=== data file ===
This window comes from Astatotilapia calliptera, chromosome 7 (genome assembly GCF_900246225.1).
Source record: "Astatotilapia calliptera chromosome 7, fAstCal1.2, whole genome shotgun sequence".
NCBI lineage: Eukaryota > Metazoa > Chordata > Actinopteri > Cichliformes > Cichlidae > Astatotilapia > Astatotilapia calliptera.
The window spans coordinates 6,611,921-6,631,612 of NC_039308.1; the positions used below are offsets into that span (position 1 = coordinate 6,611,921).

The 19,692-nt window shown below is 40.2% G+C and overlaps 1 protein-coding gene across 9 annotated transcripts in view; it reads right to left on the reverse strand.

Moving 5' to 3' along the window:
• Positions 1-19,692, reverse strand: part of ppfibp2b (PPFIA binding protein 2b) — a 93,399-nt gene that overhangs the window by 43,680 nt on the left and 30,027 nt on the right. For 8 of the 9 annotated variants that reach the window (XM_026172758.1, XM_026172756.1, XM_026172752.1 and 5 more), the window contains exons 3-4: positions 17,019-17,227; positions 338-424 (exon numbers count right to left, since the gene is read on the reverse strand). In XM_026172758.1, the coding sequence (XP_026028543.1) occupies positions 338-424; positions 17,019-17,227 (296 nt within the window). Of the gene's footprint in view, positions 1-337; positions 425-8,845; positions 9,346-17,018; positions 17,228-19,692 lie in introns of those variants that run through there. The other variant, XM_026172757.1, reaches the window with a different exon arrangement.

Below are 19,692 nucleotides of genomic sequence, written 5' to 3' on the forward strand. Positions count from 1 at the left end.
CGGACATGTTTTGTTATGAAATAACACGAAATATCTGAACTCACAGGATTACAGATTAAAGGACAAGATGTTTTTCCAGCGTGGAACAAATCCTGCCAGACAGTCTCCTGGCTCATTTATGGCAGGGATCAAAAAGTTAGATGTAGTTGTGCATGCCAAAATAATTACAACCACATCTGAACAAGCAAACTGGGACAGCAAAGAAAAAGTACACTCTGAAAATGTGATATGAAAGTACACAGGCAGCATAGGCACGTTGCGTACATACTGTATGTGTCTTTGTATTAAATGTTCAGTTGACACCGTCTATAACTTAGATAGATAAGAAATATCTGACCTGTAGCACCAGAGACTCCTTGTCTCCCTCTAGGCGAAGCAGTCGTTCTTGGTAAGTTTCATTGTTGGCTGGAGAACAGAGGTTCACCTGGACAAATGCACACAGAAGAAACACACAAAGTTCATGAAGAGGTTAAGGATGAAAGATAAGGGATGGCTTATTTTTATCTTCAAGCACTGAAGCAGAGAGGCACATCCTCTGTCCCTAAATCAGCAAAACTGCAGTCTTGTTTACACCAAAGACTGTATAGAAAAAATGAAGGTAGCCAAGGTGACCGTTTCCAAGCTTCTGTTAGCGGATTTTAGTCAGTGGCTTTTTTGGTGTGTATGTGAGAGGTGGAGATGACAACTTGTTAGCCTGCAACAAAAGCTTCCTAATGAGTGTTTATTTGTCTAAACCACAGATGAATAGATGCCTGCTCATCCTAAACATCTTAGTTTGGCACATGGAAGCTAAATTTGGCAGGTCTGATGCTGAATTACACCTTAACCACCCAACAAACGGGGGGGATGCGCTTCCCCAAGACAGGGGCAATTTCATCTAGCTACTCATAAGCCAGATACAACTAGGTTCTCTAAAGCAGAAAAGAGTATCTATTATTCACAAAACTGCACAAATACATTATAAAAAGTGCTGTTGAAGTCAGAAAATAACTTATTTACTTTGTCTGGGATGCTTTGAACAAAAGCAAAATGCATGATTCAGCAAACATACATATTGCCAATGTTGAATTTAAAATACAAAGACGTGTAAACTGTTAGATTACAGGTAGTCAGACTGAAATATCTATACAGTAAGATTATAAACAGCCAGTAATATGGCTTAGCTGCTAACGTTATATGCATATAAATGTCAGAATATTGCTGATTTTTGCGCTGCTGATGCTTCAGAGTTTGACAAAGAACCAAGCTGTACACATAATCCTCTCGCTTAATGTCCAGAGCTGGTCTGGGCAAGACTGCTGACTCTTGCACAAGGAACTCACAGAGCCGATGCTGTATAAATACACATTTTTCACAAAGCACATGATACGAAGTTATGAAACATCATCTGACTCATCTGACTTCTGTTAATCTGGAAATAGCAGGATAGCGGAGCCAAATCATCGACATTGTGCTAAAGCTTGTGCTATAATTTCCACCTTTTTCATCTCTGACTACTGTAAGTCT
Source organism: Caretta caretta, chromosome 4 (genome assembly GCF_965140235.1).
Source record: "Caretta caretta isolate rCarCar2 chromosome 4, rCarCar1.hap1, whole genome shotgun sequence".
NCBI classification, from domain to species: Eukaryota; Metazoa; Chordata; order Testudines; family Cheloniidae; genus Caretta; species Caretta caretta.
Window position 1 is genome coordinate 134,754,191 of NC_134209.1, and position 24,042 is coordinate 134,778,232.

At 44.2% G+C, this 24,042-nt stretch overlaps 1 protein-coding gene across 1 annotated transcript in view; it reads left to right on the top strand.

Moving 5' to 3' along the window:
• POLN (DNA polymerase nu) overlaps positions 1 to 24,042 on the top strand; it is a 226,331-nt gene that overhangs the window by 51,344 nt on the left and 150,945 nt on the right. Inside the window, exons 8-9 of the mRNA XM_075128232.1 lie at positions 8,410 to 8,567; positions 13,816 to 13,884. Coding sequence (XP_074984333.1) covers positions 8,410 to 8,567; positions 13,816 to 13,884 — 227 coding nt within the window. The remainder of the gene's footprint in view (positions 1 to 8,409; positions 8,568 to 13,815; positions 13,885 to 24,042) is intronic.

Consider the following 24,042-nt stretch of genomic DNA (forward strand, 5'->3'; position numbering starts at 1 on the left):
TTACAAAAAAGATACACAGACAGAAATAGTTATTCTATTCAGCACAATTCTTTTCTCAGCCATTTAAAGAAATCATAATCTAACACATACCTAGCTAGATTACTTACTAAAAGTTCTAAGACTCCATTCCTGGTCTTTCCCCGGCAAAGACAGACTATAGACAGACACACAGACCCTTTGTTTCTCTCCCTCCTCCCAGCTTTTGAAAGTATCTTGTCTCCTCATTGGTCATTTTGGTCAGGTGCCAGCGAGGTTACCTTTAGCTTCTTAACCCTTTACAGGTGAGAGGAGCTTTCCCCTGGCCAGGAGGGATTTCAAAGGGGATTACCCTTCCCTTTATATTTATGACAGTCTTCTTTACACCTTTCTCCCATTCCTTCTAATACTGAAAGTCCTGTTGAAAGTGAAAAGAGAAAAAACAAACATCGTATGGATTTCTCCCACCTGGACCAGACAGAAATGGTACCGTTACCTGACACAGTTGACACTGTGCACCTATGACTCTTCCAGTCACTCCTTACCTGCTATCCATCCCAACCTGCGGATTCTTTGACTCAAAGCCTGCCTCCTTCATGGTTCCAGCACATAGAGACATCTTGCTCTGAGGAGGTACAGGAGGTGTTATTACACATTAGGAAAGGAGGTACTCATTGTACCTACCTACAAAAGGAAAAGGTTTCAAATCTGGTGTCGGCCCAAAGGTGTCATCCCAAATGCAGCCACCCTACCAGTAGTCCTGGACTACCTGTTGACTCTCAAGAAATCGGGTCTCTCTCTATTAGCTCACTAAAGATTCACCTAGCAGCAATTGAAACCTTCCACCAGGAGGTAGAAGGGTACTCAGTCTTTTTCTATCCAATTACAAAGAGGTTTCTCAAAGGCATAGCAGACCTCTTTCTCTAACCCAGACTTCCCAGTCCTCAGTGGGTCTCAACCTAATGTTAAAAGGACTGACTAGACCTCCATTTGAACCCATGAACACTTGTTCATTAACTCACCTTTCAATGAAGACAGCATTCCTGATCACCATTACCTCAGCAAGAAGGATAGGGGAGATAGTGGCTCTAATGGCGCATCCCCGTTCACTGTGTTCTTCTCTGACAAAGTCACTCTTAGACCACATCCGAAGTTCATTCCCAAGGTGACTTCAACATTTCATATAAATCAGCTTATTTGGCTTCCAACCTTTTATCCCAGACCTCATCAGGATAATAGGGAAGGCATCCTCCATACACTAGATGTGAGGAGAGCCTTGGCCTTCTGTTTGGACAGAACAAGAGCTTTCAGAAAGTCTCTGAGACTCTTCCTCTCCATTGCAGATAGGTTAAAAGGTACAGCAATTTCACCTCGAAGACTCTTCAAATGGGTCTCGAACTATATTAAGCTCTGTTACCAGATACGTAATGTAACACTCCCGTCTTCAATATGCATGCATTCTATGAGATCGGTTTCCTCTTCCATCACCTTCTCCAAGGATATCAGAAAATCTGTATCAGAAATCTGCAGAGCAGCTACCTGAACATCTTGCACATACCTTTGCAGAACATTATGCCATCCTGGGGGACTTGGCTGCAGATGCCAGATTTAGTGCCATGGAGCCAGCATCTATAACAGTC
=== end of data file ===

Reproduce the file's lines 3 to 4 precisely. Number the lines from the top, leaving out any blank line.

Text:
NCBI lineage: Eukaryota > Metazoa > Chordata > Actinopteri > Cichliformes > Cichlidae > Astatotilapia > Astatotilapia calliptera.
The window spans coordinates 6,611,921-6,631,612 of NC_039308.1; the positions used below are offsets into that span (position 1 = coordinate 6,611,921).